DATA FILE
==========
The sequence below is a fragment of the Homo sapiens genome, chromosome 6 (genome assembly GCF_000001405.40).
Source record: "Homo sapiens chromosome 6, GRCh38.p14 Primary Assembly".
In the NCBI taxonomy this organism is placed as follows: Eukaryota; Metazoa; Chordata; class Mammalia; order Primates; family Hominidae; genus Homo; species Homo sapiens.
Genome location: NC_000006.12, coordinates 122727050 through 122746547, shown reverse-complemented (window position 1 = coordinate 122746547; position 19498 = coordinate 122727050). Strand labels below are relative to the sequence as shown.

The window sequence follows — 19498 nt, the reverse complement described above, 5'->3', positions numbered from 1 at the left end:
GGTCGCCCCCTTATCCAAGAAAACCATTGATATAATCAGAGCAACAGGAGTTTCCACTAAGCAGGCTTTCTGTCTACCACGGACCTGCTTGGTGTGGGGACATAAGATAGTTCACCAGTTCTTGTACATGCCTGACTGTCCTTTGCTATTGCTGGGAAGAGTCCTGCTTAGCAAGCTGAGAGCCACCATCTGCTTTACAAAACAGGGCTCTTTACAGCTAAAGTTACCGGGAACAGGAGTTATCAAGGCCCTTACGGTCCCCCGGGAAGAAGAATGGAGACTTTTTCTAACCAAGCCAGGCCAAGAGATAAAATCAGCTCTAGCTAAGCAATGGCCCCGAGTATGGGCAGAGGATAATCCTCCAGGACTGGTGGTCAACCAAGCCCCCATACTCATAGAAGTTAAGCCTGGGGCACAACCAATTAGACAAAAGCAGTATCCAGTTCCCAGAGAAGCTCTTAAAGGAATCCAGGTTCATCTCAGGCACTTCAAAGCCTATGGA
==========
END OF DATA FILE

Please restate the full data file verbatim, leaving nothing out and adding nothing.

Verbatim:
The sequence below is a fragment of the Homo sapiens genome, chromosome 6 (genome assembly GCF_000001405.40).
Source record: "Homo sapiens chromosome 6, GRCh38.p14 Primary Assembly".
In the NCBI taxonomy this organism is placed as follows: Eukaryota; Metazoa; Chordata; class Mammalia; order Primates; family Hominidae; genus Homo; species Homo sapiens.
Genome location: NC_000006.12, coordinates 122727050 through 122746547, shown reverse-complemented (window position 1 = coordinate 122746547; position 19498 = coordinate 122727050). Strand labels below are relative to the sequence as shown.

The window sequence follows — 19498 nt, the reverse complement described above, 5'->3', positions numbered from 1 at the left end:
GGTCGCCCCCTTATCCAAGAAAACCATTGATATAATCAGAGCAACAGGAGTTTCCACTAAGCAGGCTTTCTGTCTACCACGGACCTGCTTGGTGTGGGGACATAAGATAGTTCACCAGTTCTTGTACATGCCTGACTGTCCTTTGCTATTGCTGGGAAGAGTCCTGCTTAGCAAGCTGAGAGCCACCATCTGCTTTACAAAACAGGGCTCTTTACAGCTAAAGTTACCGGGAACAGGAGTTATCAAGGCCCTTACGGTCCCCCGGGAAGAAGAATGGAGACTTTTTCTAACCAAGCCAGGCCAAGAGATAAAATCAGCTCTAGCTAAGCAATGGCCCCGAGTATGGGCAGAGGATAATCCTCCAGGACTGGTGGTCAACCAAGCCCCCATACTCATAGAAGTTAAGCCTGGGGCACAACCAATTAGACAAAAGCAGTATCCAGTTCCCAGAGAAGCTCTTAAAGGAATCCAGGTTCATCTCAGGCACTTCAAAGCCTATGGA